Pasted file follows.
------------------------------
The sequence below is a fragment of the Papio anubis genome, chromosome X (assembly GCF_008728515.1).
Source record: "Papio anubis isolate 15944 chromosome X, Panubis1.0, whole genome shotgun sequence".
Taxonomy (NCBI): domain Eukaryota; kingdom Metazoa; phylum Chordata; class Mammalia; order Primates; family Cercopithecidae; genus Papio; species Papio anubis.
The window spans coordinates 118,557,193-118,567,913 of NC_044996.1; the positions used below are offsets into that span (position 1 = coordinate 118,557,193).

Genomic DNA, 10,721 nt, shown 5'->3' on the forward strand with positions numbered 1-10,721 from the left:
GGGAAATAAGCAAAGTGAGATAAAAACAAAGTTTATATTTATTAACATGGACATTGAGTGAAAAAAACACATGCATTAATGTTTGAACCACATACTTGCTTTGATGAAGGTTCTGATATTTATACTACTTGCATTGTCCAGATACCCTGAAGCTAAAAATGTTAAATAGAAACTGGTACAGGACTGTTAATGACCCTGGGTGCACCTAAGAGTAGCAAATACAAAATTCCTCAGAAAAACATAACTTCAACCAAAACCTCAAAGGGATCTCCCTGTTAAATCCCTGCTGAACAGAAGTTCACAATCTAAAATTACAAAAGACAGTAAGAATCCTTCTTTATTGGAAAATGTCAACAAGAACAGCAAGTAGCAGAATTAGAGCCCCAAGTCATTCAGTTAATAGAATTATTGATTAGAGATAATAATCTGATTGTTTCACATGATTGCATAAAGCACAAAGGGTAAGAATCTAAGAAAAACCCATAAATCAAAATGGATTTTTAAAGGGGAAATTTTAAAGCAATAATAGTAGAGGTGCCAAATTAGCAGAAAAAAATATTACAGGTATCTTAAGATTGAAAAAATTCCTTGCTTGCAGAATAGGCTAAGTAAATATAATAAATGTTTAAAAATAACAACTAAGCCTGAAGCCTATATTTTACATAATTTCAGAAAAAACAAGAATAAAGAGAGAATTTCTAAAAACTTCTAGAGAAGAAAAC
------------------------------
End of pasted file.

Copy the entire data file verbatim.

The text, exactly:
The sequence below is a fragment of the Papio anubis genome, chromosome X (assembly GCF_008728515.1).
Source record: "Papio anubis isolate 15944 chromosome X, Panubis1.0, whole genome shotgun sequence".
Taxonomy (NCBI): domain Eukaryota; kingdom Metazoa; phylum Chordata; class Mammalia; order Primates; family Cercopithecidae; genus Papio; species Papio anubis.
The window spans coordinates 118,557,193-118,567,913 of NC_044996.1; the positions used below are offsets into that span (position 1 = coordinate 118,557,193).

Genomic DNA, 10,721 nt, shown 5'->3' on the forward strand with positions numbered 1-10,721 from the left:
GGGAAATAAGCAAAGTGAGATAAAAACAAAGTTTATATTTATTAACATGGACATTGAGTGAAAAAAACACATGCATTAATGTTTGAACCACATACTTGCTTTGATGAAGGTTCTGATATTTATACTACTTGCATTGTCCAGATACCCTGAAGCTAAAAATGTTAAATAGAAACTGGTACAGGACTGTTAATGACCCTGGGTGCACCTAAGAGTAGCAAATACAAAATTCCTCAGAAAAACATAACTTCAACCAAAACCTCAAAGGGATCTCCCTGTTAAATCCCTGCTGAACAGAAGTTCACAATCTAAAATTACAAAAGACAGTAAGAATCCTTCTTTATTGGAAAATGTCAACAAGAACAGCAAGTAGCAGAATTAGAGCCCCAAGTCATTCAGTTAATAGAATTATTGATTAGAGATAATAATCTGATTGTTTCACATGATTGCATAAAGCACAAAGGGTAAGAATCTAAGAAAAACCCATAAATCAAAATGGATTTTTAAAGGGGAAATTTTAAAGCAATAATAGTAGAGGTGCCAAATTAGCAGAAAAAAATATTACAGGTATCTTAAGATTGAAAAAATTCCTTGCTTGCAGAATAGGCTAAGTAAATATAATAAATGTTTAAAAATAACAACTAAGCCTGAAGCCTATATTTTACATAATTTCAGAAAAAACAAGAATAAAGAGAGAATTTCTAAAAACTTCTAGAGAAGAAAAC